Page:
This was a huge advantage over torches, which had to be held in one hand (so you couldn’t then have a shield, a second weapon, or a two handed weapon) and which would burn out quite quickly. (Unlike those who started in Waterdeep, elves didn’t get magical torches that never burned out.)  I suppose this was a missed opportunity for role play, having to fumble with torches.  But since every priest class got the spell Continual Light at some point, torches were never going to be in great demand in any case.

CONTINUAL LIGHT
Spell
Area of effect: <object> | Room
Aggressive: No
Cumulative: No
Duration: Permanent unless dispelled
Class/Circle: Cleric/Druid/Shaman 6th, Paladin 8th
Type of spell: Enchantment

“Continual light” allows the spellcaster to enchant an item by giving it a light flag, making it a permanent light source. Not specifying an object causes the whole room to be permanently lit by a magical light. It is one way for spellcasters to create light in the darkness if they have no other lamps, etc. This spell can be countered (in rooms) with a “darkness” spell.

See also: DARKNESS

Once Continual Light became common, people stopped running to find the Silver Fox.  But for a short time it was a key item.  You could sell it to somebody who was desperate and who couldn’t get to the Silver Fox or the fire at the tinker camp that, when search, would yield another illuminating item.

a glowing stick of faerie wood (illuminating)

There actually used to be two sticks of faerie wood, one in each of the fires.  The second one, which was an orange ANSI color if I recall right, had stats, so if you held it you got some benefit along with light.  It was something like a few hit points, but it was better than nothing, especially if you didn’t have something to hold in your off hand anyway.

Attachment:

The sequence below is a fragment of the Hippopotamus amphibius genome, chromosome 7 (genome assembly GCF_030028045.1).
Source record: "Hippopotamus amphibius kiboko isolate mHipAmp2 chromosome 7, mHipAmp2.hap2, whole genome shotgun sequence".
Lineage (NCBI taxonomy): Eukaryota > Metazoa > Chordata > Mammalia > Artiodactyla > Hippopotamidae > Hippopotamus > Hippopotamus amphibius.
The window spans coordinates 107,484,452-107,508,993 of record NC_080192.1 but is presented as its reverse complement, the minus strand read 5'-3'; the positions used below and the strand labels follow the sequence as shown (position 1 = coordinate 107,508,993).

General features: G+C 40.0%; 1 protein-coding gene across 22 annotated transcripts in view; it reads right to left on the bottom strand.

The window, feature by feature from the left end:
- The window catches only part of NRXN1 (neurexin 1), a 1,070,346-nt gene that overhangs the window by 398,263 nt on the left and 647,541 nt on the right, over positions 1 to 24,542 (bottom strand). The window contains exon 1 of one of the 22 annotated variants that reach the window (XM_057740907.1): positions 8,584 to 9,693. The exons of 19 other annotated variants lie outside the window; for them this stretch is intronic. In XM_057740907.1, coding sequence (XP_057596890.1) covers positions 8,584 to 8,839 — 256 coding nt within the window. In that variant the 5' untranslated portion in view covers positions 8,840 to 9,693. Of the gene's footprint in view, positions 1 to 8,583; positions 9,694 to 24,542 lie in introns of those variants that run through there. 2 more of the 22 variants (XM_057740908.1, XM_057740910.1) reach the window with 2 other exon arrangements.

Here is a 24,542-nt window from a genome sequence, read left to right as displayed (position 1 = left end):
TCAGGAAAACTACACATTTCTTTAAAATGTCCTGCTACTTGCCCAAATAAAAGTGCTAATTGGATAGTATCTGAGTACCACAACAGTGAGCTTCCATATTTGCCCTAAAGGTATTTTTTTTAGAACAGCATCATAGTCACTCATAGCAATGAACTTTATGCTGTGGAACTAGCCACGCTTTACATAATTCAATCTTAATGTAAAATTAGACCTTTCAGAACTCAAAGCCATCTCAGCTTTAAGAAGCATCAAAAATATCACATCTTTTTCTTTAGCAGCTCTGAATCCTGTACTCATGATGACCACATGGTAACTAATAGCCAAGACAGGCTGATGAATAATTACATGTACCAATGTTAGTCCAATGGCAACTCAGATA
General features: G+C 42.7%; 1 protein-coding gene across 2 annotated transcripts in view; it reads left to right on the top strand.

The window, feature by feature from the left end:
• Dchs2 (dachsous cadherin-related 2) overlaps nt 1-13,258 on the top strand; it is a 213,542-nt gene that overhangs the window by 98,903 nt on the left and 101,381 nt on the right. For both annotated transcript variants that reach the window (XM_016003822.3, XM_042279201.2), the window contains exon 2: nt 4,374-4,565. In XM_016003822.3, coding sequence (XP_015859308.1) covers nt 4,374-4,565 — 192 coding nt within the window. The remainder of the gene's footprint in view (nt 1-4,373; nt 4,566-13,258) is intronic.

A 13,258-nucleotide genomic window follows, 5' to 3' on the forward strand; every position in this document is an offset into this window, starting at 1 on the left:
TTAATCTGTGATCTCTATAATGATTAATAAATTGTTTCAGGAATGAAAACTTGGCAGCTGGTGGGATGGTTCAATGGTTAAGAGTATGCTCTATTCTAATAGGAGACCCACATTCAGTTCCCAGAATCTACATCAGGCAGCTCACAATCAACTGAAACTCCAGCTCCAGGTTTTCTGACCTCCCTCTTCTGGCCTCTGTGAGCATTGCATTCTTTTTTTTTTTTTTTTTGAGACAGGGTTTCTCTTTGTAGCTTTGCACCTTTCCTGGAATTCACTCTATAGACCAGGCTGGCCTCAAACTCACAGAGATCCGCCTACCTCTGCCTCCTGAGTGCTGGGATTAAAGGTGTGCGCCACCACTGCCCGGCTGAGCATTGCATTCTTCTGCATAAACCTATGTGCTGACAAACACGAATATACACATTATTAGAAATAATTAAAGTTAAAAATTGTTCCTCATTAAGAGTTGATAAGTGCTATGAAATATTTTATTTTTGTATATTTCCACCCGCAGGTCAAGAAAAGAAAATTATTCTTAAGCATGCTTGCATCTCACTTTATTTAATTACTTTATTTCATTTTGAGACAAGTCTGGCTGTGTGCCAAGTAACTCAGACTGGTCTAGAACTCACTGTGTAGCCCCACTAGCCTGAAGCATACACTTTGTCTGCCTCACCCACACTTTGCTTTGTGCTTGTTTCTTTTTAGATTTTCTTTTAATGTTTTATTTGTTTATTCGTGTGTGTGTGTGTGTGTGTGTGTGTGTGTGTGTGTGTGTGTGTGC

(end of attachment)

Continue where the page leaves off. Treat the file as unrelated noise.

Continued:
Meanwhile, while you were down by the Silver Fox, the next big thing was the scrawny goblin who held the bag of snatching along with a few other goodies.

You get a bag of snatching from corpse of a scrawny goblin.

The bag was useful because… well… it was a bag.  And it was bigger than the bag you were handed as part of your new player kit.  And it was also displayed in a cool, dark ANSI color which I cannot quiet replicate here.  It was cool enough that even after we all had bags and had hit level 20 and moved out into the world, we could still sell the bag to people in Waterdeep simply because it looked cool.  In the end, I think it was heavy and only as good as a backpack you could buy from a vendor in town, but style sells.

The goblin was also the gate keeper to the room with the pile of trash.  Searching through it would yield a series of dubious treasures.

You find an ancient stone tablet!
You find a bit of string!
You find a wand of thunderous rage!
You find a moldy loaf of bread!
You find a steel shortsword!
You find a very dead rat!
You find a bronze dirk!
You search exhaustively and conclude there is nothing to be found!

Each had its use, if you include “able to be sold to a vendor” as a use.  The wand of thunderous rage was a particular heartbreak.  I knew people who held on to several of them until they hit a difficult battle, only to find that they didn’t actually do anything.  Wands were always strange birds in TorilMUD, though there was a wand of magic missile that was amusing to use from time to time.

But they key item in the Faerie Forest was Bandor’s Flagon.

a huge, drinking flagon

This flask looks like it could hold more liquid than possible. It must be that Tinker magic; making the most of space not even existing.
When you look inside, you see: It’s more than half full of a golden liquid.

When eventually everything else in the zone became just so much vendor trash, Bandor’s Flagon remained something you could sell in Waterdeep.  It was, for a long time, the largest drink container in the game.  And even when it was eclipsed, the flagons that replaced it were not so easy to obtain and did look quite so cool.  You just had to remember to pour out the alcohol in the flagon, lest you get drunk on Bandor’s brew.